LoRaWAN Tutorial 101 – Basics


A low-power wide-area network (LPWAN) is a type of wireless wide area network designed to allow long-range communications at a low bit rate among things, such as sensors operated on a battery. LPWAN offers battery life of several years and is designed for sensors and applications that need to send small amounts of data over long distances usually at a duty cycle of one message per hour or lower.

LoRaWAN is a non-cellular LPWAN in which LoRa modulation scheme forms the physical layer (PHY – Layer 1 of OSI Model ) while LoRa MAC from LoRa Alliance forms the data link and network layer (Layer 2 and 3 of OSI Model). The LoRa Physical Layer (PHY) together with LoRa MAC forms the LoRaWAN Protocol. The layers are illustrated below :

LoRa in India

LoRa physical layer contains the LoRa Radio Layer as well. The radio layer should be configured to work in the regional ISM band. In India context, the only ISM band that meets the 125 KHz Bandwidth requirement and that coincides with global LoRa frequency bands is the 865-867 MHz Band. To know more about the 865-867 MHz channel regulations, please see the Gazette notification from Wireless Planning and Coordination Wing here.

It is illegal to use LoRa in 433 MHz band as it only supports a maximum bandwidth of 10KHz. It also has severe Tx Power limitations. To know more about the 433 MHz channel regulations, please see the Gazette notification from Wireless Planning and Coordination Wing here.

LoRa Alliance and LoRaWAN Protocol

The LoRa Alliance is an open non-profit organization that promotes its Long-Range WAN (LoRaWAN) protocol as an open global standard. LoRa Radio (without MAC) can be used in standalone mode for P2P communications between nodes but LoRa Alliance defines a star network under the LoRa MAC Layer, where nodes talk to gateways over an end-end encrypted connection . We won’t be talking about LoRa P2P from now on but if you are curious to use LoRa without a gateway, an implementation can be found here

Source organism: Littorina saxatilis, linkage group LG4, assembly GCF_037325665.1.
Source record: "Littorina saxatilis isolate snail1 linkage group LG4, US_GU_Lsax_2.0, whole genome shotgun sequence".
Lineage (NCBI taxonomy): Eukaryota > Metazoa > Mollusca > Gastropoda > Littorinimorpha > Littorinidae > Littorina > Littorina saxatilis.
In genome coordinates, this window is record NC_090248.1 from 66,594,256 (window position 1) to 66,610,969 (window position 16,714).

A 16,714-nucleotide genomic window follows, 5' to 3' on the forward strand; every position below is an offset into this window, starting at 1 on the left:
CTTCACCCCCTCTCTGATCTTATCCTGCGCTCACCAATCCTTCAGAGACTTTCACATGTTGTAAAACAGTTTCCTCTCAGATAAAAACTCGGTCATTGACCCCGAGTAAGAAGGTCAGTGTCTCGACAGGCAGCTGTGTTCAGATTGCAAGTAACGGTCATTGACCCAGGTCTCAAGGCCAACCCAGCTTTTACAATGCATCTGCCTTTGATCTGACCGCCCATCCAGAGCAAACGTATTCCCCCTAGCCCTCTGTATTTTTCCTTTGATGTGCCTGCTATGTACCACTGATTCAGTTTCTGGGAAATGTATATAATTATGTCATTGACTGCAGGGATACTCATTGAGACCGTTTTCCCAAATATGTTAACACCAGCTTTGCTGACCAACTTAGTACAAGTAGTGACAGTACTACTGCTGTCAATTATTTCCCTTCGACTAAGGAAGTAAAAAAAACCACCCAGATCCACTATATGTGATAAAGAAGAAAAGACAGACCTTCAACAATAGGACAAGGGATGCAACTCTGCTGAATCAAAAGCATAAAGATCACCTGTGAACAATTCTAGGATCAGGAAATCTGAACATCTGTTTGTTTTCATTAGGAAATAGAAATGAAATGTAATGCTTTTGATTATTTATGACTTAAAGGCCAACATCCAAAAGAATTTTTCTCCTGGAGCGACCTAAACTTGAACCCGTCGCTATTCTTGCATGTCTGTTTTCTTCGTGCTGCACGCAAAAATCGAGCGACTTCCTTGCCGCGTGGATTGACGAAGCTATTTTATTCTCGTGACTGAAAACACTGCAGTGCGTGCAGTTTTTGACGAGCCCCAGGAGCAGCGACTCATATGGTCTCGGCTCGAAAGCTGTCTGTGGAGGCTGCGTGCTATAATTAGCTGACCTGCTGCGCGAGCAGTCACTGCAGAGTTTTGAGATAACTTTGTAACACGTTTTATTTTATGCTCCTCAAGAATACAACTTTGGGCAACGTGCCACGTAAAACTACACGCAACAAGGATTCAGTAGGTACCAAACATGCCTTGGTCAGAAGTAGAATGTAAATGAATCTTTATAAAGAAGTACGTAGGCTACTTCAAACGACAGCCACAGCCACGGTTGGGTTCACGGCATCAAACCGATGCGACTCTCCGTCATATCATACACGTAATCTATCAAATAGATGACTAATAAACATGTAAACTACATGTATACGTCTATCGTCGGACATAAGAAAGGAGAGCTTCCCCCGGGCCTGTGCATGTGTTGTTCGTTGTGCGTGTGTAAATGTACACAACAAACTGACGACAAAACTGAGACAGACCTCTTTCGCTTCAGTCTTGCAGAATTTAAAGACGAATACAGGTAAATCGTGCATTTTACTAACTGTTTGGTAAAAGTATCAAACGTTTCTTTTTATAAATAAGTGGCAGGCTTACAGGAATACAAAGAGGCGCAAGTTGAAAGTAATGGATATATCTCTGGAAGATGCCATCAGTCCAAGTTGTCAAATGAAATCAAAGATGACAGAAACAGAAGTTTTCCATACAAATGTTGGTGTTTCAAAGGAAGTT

Based on LoRa MAC layer operation there are three classes of end devices in a LoRaWAN. Classes help to categorise devices based on the type of connection which essentially defines its power consumption and availability of Uplink(s) and Downlink(s). The classes are defined as Class A, Class B and Class C. These three different classes devices are designed to address different needs for a wide range of applications. All of the three classes support bidirectional communication.

LoRa Alliance Specifications for India

LoRa Alliance has released specifications for Indian Channel under the title IN_865_867. Page 58 of LoRa Regional Parameters v1.0.3 has details of IN_865_867 Channel Plan. The document can be found here. Channel Plan, in summary, is shown below:

Image Credit: TheThingsNetwork

Indian Channel Plan allows for upto 16 Channels. The three channels for Uplink/Downlink and one dedicated channel for Downlink ( RX2) needs to be supported by all the devices while rest of the channels may be configured as per network requirements.

Next Chapter: LoRaWAN Tutorial 102 – Architecture [Available on 16/11/2018]